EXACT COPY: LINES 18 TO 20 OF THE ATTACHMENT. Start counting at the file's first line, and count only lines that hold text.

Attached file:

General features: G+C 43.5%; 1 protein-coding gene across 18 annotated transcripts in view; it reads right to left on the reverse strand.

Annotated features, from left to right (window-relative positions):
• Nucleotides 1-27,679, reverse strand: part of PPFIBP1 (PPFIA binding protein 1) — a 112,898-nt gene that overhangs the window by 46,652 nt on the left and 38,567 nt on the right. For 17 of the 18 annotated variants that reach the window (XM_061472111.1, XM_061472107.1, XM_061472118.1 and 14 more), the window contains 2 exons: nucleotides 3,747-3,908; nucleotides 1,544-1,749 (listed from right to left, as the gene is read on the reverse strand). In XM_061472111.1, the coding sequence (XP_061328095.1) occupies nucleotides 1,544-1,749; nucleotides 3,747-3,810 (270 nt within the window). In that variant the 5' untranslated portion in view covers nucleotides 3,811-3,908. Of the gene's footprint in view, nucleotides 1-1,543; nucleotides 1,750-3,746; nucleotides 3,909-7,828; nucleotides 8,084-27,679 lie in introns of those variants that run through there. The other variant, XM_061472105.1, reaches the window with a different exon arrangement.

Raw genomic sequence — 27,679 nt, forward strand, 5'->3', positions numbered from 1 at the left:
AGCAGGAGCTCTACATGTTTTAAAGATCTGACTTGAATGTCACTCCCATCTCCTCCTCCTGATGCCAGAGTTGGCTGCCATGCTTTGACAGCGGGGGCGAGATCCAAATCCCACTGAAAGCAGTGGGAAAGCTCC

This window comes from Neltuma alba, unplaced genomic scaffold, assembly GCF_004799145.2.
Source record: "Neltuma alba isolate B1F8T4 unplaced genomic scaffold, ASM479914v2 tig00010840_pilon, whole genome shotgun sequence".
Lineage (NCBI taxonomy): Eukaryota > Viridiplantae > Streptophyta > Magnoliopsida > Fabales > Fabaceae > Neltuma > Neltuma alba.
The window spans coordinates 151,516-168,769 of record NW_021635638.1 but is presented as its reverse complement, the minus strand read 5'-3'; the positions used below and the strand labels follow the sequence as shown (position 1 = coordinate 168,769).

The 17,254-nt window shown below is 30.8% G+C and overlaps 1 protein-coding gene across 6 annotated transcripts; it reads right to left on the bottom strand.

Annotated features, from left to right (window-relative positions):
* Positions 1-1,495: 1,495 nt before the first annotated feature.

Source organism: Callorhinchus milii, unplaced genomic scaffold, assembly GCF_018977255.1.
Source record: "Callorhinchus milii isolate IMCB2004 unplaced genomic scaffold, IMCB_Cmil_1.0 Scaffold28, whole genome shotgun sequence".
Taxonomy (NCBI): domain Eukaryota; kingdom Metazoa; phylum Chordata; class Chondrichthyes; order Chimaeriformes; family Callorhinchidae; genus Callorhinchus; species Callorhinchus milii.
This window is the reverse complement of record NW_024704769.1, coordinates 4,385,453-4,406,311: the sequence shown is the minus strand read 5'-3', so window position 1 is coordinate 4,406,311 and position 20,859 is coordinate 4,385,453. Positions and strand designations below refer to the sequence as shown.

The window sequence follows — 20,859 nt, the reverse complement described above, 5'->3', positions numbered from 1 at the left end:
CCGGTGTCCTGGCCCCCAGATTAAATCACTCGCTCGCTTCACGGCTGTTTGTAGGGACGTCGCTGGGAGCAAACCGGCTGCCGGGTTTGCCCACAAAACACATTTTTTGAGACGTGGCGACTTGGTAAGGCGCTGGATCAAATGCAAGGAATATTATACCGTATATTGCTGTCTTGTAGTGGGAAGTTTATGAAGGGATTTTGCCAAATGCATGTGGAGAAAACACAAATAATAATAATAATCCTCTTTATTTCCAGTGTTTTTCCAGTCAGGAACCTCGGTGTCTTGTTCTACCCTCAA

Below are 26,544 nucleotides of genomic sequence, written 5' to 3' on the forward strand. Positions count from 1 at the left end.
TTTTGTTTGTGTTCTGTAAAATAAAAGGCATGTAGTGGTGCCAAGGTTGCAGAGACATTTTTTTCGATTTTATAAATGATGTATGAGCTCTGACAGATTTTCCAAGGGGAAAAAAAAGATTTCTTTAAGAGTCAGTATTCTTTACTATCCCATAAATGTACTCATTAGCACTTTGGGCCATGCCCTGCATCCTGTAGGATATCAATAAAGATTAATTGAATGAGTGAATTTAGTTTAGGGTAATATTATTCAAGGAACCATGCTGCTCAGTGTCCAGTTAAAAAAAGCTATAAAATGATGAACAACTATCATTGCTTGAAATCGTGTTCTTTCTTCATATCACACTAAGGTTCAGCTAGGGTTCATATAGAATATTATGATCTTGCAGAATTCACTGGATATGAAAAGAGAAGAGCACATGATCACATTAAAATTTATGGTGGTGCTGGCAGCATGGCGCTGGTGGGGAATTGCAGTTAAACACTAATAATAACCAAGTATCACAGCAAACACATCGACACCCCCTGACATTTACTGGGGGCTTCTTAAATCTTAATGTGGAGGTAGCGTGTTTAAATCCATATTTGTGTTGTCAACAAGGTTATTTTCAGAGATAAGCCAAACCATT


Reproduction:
CCGGTGTCCTGGCCCCCAGATTAAATCACTCGCTCGCTTCACGGCTGTTTGTAGGGACGTCGCTGGGAGCAAACCGGCTGCCGGGTTTGCCCACAAAACACATTTTTTGAGACGTGGCGACTTGGTAAGGCGCTGGATCAAATGCAAGGAATATTATACCGTATATTGCTGTCTTGTAGTGGGAAGTTTATGAAGGGATTTTGCCAAATGCATGTGGAGAAAACACAAATAATAATAATAATCCTCTTTATTTCCAGTGTTTTTCCAGTCAGGAACCTCGGTGTCTTGTTCTACCCTCAA

Below are 26,544 nucleotides of genomic sequence, written 5' to 3' on the forward strand. Positions count from 1 at the left end.
TTTTGTTTGTGTTCTGTAAAATAAAAGGCATGTAGTGGTGCCAAGGTTGCAGAGACATTTTTTTCGATTTTATAAATGATGTATGAGCTCTGACAGATTTTCCAAGGGGAAAAAAAAGATTTCTTTAAGAGTCAGTATTCTTTACTATCCCATAAATGTACTCATTAGCACTTTGGGCCATGCCCTGCATCCTGTAGGATATCAATAAAGATTAATTGAATGAGTGAATTTAGTTTAGGGTAATATTATTCAAGGAACCATGCTGCTCAGTGTCCAGTTAAAAAAAGCTATAAAATGATGAACAACTATCATTGCTTGAAATCGTGTTCTTTCTTCATATCACACTAAGGTTCAGCTAGGGTTCATATAGAATATTATGATCTTGCAGAATTCACTGGATATGAAAAGAGAAGAGCACATGATCACATTAAAATTTATGGTGGTGCTGGCAGCATGGCGCTGGTGGGGAATTGCAGTTAAACACTAATAATAACCAAGTATCACAGCAAACACATCGACACCCCCTGACATTTACTGGGGGCTTCTTAAATCTTAATGTGGAGGTAGCGTGTTTAAATCCATATTTGTGTTGTCAACAAGGTTATTTTCAGAGATAAGCCAAACCATT